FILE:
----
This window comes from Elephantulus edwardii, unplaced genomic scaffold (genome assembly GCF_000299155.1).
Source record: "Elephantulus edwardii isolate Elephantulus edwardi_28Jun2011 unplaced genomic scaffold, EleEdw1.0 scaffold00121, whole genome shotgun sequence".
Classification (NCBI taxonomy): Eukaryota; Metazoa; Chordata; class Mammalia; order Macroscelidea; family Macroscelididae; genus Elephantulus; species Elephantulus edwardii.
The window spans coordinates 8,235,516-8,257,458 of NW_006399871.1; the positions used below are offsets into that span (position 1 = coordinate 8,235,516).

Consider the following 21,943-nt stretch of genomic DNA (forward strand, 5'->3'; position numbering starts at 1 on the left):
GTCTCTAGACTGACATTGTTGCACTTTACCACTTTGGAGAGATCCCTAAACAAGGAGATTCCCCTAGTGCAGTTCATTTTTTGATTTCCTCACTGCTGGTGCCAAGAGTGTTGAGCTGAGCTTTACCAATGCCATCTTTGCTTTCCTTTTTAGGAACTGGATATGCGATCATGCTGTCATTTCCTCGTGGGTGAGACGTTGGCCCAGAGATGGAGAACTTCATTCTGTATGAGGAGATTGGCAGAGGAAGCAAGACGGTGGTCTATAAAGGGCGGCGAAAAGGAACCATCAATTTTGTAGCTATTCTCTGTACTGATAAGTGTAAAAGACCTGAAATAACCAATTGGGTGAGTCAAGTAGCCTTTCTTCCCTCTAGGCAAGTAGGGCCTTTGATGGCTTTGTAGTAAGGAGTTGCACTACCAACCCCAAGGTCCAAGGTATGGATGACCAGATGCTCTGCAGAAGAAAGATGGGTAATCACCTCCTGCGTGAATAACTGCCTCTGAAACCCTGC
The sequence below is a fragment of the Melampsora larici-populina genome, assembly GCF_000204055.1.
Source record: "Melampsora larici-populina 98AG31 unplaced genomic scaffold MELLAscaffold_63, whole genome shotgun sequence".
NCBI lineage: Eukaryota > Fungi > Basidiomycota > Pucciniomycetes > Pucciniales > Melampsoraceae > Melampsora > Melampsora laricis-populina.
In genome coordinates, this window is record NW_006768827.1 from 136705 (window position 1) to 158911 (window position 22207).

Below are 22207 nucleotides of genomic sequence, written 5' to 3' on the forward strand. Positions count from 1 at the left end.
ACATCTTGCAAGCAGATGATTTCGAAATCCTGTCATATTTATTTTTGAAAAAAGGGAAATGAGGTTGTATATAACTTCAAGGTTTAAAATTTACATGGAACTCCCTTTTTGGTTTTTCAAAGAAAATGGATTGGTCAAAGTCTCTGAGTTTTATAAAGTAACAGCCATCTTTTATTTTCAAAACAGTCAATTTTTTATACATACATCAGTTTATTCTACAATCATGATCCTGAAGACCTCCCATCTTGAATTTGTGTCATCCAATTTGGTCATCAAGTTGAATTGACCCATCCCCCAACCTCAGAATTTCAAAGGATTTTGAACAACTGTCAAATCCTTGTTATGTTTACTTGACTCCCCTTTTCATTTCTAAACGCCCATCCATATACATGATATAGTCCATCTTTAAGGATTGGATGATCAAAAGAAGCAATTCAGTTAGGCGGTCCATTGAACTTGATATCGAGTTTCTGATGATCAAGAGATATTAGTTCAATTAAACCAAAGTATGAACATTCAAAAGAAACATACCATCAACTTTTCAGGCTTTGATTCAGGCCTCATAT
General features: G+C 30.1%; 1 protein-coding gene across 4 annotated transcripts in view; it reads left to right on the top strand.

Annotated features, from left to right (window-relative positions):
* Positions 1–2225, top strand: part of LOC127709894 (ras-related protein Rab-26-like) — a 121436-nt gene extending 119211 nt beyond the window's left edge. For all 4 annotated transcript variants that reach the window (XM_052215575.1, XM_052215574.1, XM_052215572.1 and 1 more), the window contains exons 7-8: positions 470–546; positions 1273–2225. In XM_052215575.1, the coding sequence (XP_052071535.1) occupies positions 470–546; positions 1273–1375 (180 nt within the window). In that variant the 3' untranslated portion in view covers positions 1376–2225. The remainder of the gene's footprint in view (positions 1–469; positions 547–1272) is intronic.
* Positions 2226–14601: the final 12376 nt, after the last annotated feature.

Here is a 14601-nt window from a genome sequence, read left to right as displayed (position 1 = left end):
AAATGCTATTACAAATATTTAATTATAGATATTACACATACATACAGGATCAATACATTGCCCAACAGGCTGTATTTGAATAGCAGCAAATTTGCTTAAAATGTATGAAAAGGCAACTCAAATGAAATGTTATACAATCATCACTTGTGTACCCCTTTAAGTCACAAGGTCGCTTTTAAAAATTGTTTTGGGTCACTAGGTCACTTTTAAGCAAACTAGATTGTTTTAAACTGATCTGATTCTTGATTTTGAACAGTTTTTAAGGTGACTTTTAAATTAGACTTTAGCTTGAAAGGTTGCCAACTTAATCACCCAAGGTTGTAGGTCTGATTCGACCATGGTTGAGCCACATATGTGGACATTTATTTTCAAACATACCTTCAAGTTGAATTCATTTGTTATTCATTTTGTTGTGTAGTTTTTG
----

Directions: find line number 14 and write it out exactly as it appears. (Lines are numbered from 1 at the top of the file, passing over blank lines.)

Annotated features, from left to right (window-relative positions):